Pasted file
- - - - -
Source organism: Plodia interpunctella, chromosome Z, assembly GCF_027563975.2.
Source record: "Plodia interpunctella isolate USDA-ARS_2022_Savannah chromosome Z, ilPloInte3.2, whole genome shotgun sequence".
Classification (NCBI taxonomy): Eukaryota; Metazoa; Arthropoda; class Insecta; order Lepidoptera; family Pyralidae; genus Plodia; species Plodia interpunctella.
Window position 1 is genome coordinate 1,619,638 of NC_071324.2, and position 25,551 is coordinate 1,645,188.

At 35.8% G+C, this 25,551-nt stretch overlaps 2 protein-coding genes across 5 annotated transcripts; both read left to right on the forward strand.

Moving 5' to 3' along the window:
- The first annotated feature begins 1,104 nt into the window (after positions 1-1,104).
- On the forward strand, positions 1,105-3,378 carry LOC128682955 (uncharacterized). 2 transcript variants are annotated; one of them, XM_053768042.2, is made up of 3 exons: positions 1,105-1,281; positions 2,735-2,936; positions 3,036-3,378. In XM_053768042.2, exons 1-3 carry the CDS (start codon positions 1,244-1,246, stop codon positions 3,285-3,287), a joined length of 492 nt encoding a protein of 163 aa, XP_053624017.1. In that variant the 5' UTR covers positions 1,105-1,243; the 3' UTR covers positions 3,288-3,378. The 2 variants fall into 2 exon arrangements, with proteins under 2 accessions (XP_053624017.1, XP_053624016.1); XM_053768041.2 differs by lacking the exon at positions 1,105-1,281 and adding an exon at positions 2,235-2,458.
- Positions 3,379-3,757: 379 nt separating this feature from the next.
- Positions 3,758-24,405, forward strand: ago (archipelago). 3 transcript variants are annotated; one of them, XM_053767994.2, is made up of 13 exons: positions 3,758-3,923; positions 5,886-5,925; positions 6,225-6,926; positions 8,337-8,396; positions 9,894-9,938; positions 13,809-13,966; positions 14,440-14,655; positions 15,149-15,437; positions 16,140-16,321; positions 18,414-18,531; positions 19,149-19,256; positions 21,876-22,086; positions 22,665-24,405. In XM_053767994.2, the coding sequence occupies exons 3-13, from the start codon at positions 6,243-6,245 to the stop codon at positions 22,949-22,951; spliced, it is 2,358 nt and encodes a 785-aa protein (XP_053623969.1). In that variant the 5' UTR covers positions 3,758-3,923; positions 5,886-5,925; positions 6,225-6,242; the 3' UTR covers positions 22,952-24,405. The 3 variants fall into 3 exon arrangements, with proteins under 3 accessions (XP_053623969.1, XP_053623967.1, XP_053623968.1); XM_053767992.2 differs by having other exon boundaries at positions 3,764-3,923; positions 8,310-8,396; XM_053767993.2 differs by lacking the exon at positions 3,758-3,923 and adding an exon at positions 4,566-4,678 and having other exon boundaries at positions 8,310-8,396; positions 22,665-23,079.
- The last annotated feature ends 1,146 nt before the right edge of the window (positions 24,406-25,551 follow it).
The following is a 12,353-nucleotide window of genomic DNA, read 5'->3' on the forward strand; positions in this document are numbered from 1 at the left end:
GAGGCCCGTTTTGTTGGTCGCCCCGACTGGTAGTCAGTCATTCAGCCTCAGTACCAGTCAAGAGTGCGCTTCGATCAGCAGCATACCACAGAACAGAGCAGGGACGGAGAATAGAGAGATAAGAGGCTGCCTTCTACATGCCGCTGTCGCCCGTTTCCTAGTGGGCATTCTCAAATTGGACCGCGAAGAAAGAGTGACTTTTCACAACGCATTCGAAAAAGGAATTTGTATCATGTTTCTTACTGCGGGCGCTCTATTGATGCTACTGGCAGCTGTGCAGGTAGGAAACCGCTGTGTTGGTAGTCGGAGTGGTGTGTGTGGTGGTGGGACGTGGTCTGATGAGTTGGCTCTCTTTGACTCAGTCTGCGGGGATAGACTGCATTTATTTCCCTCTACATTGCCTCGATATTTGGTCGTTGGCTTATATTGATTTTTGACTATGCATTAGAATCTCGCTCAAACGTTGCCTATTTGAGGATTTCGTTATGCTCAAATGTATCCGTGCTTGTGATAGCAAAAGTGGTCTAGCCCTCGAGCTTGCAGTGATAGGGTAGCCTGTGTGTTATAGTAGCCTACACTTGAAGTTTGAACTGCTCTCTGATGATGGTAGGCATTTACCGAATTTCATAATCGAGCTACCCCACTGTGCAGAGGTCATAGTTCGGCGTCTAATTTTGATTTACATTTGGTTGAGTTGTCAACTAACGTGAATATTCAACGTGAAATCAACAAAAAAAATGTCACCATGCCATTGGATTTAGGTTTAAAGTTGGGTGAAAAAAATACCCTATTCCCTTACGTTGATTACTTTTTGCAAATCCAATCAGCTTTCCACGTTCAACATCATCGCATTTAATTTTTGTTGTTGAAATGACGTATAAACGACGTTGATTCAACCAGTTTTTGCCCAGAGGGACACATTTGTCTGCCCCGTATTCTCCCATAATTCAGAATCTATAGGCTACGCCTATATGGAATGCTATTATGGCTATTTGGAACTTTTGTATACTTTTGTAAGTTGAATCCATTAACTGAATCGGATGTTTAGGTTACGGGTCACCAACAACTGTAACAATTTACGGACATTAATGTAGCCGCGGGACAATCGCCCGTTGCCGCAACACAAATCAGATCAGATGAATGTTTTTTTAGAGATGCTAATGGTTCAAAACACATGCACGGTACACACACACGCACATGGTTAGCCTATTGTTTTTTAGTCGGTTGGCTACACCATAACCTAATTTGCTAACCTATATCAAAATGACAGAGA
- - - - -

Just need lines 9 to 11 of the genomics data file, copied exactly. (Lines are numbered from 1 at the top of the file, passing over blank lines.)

- Positions 3,379-3,757: 379 nt separating this feature from the next.
- Positions 3,758-24,405, forward strand: ago (archipelago). 3 transcript variants are annotated; one of them, XM_053767994.2, is made up of 13 exons: positions 3,758-3,923; positions 5,886-5,925; positions 6,225-6,926; positions 8,337-8,396; positions 9,894-9,938; positions 13,809-13,966; positions 14,440-14,655; positions 15,149-15,437; positions 16,140-16,321; positions 18,414-18,531; positions 19,149-19,256; positions 21,876-22,086; positions 22,665-24,405. In XM_053767994.2, the coding sequence occupies exons 3-13, from the start codon at positions 6,243-6,245 to the stop codon at positions 22,949-22,951; spliced, it is 2,358 nt and encodes a 785-aa protein (XP_053623969.1). In that variant the 5' UTR covers positions 3,758-3,923; positions 5,886-5,925; positions 6,225-6,242; the 3' UTR covers positions 22,952-24,405. The 3 variants fall into 3 exon arrangements, with proteins under 3 accessions (XP_053623969.1, XP_053623967.1, XP_053623968.1); XM_053767992.2 differs by having other exon boundaries at positions 3,764-3,923; positions 8,310-8,396; XM_053767993.2 differs by lacking the exon at positions 3,758-3,923 and adding an exon at positions 4,566-4,678 and having other exon boundaries at positions 8,310-8,396; positions 22,665-23,079.
- The last annotated feature ends 1,146 nt before the right edge of the window (positions 24,406-25,551 follow it).